Charleston December Fishing Forecast By Capt. Mark Phelps

Would like to wish everyone a happy holiday season. With all the hustle and bustle the end of the year brings, many forget how great fishing is in December.

The weather is cooler but the redfish and trout bite can be excellent.

The first thing you notice when fishing in December is how peaceful it is on the water. You won’t find any jet skis or many pleasure riders.

The majority of the boats are put up for the winter. Mostly what you will find are friendly fellow fisherman.

Do you have a lake front property or land in the country and want a housing solution? Check out supporters of our magazine N&M Homes click their ad they have a solution for you.

Fishing in December means you should concentrate on two things: redfish and sea trout. The inshore waters of Charleston will be loaded with large schools of both species.

The cold weather will have the fish in large schools looking for protection from dolphins and working together to find food.

Fishing in December means you should concentrate on two things: redfish and sea trout

That means you might have to move around to find the large schools or wait a while in your favorite spot until a school comes to you.

Either way, you will be in for some fast action when you find them.

Most of the bait will be gone and the fish are hungry for almost any artificial lure or fly you place in their path.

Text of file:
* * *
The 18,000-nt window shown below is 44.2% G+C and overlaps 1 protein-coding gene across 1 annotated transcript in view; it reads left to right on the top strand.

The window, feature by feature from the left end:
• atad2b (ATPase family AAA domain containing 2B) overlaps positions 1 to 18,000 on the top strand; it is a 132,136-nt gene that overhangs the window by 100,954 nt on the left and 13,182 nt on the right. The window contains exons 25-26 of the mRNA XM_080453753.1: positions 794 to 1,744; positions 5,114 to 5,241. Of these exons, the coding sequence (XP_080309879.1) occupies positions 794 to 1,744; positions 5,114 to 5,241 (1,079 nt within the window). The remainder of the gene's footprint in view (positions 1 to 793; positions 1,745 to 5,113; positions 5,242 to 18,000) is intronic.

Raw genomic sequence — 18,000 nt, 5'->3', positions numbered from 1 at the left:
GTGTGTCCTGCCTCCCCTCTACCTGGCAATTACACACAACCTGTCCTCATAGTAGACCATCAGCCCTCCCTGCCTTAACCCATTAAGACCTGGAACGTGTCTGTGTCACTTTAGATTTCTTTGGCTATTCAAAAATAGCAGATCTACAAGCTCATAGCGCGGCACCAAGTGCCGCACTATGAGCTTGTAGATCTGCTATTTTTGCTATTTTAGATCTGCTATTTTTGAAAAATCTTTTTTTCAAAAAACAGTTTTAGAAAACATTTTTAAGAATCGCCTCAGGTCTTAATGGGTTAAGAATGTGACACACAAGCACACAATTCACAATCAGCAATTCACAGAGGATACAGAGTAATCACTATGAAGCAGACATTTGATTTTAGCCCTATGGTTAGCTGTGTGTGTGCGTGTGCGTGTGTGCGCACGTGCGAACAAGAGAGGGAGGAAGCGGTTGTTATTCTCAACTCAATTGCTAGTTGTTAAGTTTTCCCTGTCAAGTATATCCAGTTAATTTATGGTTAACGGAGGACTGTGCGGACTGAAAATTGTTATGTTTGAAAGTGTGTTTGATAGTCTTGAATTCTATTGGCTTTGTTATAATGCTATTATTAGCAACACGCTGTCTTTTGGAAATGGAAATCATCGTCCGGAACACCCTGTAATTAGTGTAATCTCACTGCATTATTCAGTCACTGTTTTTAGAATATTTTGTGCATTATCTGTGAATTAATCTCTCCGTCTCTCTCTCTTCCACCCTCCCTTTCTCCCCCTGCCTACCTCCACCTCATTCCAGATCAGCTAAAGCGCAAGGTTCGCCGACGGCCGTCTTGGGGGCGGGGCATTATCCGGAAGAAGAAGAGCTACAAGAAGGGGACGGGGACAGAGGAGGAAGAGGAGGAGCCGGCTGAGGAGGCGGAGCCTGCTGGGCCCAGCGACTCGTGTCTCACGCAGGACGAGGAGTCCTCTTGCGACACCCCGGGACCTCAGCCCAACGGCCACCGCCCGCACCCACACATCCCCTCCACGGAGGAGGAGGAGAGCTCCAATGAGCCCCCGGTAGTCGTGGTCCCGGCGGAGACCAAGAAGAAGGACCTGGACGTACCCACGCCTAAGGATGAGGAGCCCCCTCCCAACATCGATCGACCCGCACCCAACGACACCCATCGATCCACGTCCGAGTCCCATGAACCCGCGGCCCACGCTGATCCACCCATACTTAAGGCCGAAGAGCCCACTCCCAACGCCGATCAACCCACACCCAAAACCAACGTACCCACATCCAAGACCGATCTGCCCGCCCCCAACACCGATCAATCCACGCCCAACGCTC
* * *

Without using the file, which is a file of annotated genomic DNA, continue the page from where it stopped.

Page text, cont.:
David with great winter redfish on fly

Look for redfish to be in very shallow water trying to find food and stay warm. Pole or troll down a shallow flat looking for the disturbance or gold flashes.

It is not uncommon to see more than 100 fish in a school this time of the year. The water will be very clear and easy to see on a sunny day.

You must be quiet and have polarized glasses to help you see in the water. The trout will move from place to place depending on the water temperature.

After a cold front you might find them in a 10-20 foot hole. However, a warm afternoon will have them in 2 feet of water along the grass.

Midday high tides or late afternoon incoming tides can be the best for trout. Remember to slow down your retrieve of all lures this time of the year.

The fish will be moving and reacting more slowly in the colder water.

A great way to spend the day on the water is to book one of the area’s great guides.

Having fished in Charleston for almost twenty four years, I am extremely knowledgeable and experienced in this area.

As owner and operator of Shore Thang Charters, I would love to share my expertise with you on the water.

Captain Mark Phelps / Shore Thang Charters


You May Also enjoy reading Targeting Big Black Sea Bass – By Captain Will Adams

Leave Comments Below!